by Shmuel Klatzin
Most of us are most comfortable when things are under our control. We like using the skills and powers with which we have been blessed to make life better, both for ourselves and for others.
Sometimes, life just hums along and we confidently play our winning hand. Success is attainable; we know the way to get it and we are motivated to achieve it.
But in the year 2020, the unknown broke through our dreams and our pretensions. It is frightening, especially if we are not used to humility. It is uncomfortable to see that the bright focus of our human competency is always surrounded by a very much larger realm that is not subject to our control. If we are at all awake, we are learning that an appreciation of the mysterious and the transcendent is not an indulgence of the weird and the religious, but a vital and necessary part of a common-sense approach to the real universe in which we live.
Living with the reality of the mysterious enables us to turn away from despair. The fact that we are confronted with our inability to control the pandemic will only sink those who believe that we already have all knowledge. How much better to be amazed at the mysterious that is within us as well, where viruses exist in our bodies peacefully by the billions. So instead of rejecting the mysterious as something that lessens our knowledge, we can come to a common-sense appreciation that our knowledge is always surrounded by mystery. That does not compromise or lessen the knowledge we do have, but it should lessen our pretensions. And that’s good, because pretensions make for bad thought, bad religion, and bad science
And bad politics.
We are at a moment of chaos in the post-election, just as we were in the pre-election. But whatever the present uncertainties, we are not devoid of all insight, and we must acknowledge that although we must operate on presumptions when there is little sure knowledge, some presumptions are more reasonable than others.
Presumptions must be based on evidence — the stronger the evidence, the more reasonable the presumption. We have a great deal of evidence of widespread, corrupt behavior behind the broadly organized attempt to end Trump’s presidency, beginning from before he won election in 2016 and continuing without respite until the Senate’s dismissal of the House’s articles of impeachment, and the emergence of the pandemic as the overriding concern in our national life. There is hard evidence of the involvement of upper echelons in the FBI and the intelligence community in committing fraud against the FISA court, in using the mechanisms of law enforcement to intervene in a political campaign, and then later to forward a political attempt to overthrow Trump’s presidency.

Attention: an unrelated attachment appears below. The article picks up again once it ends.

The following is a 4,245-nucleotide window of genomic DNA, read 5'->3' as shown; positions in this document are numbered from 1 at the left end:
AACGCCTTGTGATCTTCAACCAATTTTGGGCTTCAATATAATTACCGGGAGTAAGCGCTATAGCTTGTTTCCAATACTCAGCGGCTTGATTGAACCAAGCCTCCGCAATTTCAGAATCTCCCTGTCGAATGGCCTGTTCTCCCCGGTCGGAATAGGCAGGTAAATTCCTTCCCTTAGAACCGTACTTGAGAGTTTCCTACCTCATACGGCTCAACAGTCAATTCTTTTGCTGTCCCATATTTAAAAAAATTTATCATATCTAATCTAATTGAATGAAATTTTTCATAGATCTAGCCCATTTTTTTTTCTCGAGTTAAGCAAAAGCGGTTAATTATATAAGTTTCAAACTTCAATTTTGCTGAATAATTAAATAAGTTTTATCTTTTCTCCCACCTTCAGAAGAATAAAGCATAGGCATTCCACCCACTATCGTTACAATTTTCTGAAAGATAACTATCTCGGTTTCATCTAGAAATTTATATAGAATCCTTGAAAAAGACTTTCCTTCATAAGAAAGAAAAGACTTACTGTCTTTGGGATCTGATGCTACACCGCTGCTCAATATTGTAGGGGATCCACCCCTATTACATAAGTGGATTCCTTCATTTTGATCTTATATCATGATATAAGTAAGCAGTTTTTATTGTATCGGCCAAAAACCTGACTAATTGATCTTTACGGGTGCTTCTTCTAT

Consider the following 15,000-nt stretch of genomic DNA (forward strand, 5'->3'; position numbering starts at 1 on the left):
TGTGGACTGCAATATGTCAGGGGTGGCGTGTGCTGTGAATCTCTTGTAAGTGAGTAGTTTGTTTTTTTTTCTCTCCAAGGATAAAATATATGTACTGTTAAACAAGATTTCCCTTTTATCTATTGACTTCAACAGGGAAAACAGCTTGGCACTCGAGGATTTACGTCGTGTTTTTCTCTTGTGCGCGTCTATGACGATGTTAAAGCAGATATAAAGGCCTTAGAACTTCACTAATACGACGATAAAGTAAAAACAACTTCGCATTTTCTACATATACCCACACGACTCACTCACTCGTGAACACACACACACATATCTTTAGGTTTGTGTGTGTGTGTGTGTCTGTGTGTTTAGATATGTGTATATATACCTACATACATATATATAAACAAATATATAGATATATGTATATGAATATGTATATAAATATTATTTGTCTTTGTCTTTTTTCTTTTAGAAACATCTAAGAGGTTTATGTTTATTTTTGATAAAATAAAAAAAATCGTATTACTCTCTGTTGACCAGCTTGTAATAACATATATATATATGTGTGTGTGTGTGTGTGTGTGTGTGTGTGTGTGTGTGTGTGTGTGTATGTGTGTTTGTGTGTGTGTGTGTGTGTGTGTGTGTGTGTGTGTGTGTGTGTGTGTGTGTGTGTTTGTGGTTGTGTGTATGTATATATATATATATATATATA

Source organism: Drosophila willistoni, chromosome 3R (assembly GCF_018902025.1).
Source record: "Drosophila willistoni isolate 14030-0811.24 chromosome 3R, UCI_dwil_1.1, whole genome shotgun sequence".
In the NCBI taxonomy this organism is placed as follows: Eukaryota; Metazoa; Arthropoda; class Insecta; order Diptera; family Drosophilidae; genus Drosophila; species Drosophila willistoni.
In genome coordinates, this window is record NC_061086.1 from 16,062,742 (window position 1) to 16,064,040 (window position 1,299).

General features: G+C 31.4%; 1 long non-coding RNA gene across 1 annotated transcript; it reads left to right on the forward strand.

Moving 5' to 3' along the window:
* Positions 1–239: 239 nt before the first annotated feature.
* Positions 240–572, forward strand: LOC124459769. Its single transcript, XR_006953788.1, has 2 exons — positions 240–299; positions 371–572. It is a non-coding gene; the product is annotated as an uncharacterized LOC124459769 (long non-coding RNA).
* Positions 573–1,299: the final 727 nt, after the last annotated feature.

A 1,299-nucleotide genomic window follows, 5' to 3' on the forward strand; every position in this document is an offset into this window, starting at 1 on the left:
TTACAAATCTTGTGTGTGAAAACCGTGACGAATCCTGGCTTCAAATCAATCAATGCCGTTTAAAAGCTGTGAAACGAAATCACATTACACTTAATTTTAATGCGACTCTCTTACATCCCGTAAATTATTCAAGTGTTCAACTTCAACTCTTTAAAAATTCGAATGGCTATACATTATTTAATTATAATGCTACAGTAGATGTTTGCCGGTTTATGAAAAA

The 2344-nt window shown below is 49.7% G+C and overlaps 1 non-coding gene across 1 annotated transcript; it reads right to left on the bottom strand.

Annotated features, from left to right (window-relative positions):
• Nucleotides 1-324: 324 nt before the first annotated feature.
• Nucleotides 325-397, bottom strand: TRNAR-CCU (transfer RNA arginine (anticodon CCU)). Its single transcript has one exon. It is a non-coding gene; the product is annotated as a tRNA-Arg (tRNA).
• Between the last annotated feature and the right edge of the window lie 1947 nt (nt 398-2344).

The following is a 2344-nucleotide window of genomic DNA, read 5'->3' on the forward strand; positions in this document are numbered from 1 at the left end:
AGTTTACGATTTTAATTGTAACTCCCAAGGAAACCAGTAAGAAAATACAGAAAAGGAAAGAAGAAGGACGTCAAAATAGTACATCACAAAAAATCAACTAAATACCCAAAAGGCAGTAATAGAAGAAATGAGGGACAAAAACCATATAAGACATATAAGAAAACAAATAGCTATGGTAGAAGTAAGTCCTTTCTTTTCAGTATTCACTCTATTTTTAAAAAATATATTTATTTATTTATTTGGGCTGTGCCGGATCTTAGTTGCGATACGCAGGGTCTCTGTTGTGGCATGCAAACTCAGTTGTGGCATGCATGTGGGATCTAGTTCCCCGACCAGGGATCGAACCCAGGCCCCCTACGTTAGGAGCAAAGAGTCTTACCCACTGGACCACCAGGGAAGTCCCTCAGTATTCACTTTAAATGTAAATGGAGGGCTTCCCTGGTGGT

We have evidence of the toleration of behavior that regularly results in prison for those without A-List political connections. The destruction of tens of thousands of emails under federal subpoena and of smartphones and computers of deep interest to investigators are first of all the responsibility of Hillary Clinton and her staff. But one will search unsuccessfully to find any note of criticism of this behavior from Joe Biden or those involved in his bid for power.
The large and accumulating body of hard evidence and first-hand testimony of corruption in the Biden family’s dealings with Ukraine, China, and other places were never given serious, evidence-based refutation by Biden and those supporting and hoping to gain by his victory. The usual reaction was derision of whoever dared to ask about this, and a coordinated and deliberate lack of interest by the ever more politically driven old media and a thorough and active silencing by the social media monopolies of any mention of this issue.
This evidence is not all of the same quality, but it clearly contains much that is far more robust than the endless anonymously sourced articles of the New York Times and Washington Post and many lesser lights that tried to build a momentum for impeachment.
Based upon on what we may presume from this evidence, with a proper respect for the fact that we certainly do not know everything about what we presume, we should ask what is most reasonable to assume about what has happened and is happening in our election.
A presumption is not evidence, but it nonetheless seems that there is little basis to believe that those so deeply involved in the serious perversions of law and political norms to which we refer above would be free of similarly corrupt actions with respect to any process in which their power is at stake.
As much as I would like there to be peace, I know that if its price is a passive assent to the establishment of a political power immune to the limits of the law, the Constitution, and the will of the People, then such a peace would be ephemeral. In Jeremiah’s words, “ ‘Peace! Peace!’ But there is no peace.”
Right now, distrust of what has happened so far in this election is healthy. Let’s use the institutions of our great democracy to clarify what has gone on. Let’s all commit to following the evidence as the only way to reasonably overcome very reasonable and very grave doubts.
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Shmuel Klatzkin is a rabbi and serves as senior editor at the Rohr Jewish Learning Institute. He received his Ph.D. from Brandeis University in Near Eastern and Judaic Studies and writes and teaches extensively.
Photo “At the Polls” by Julie Carr/Tennessee Star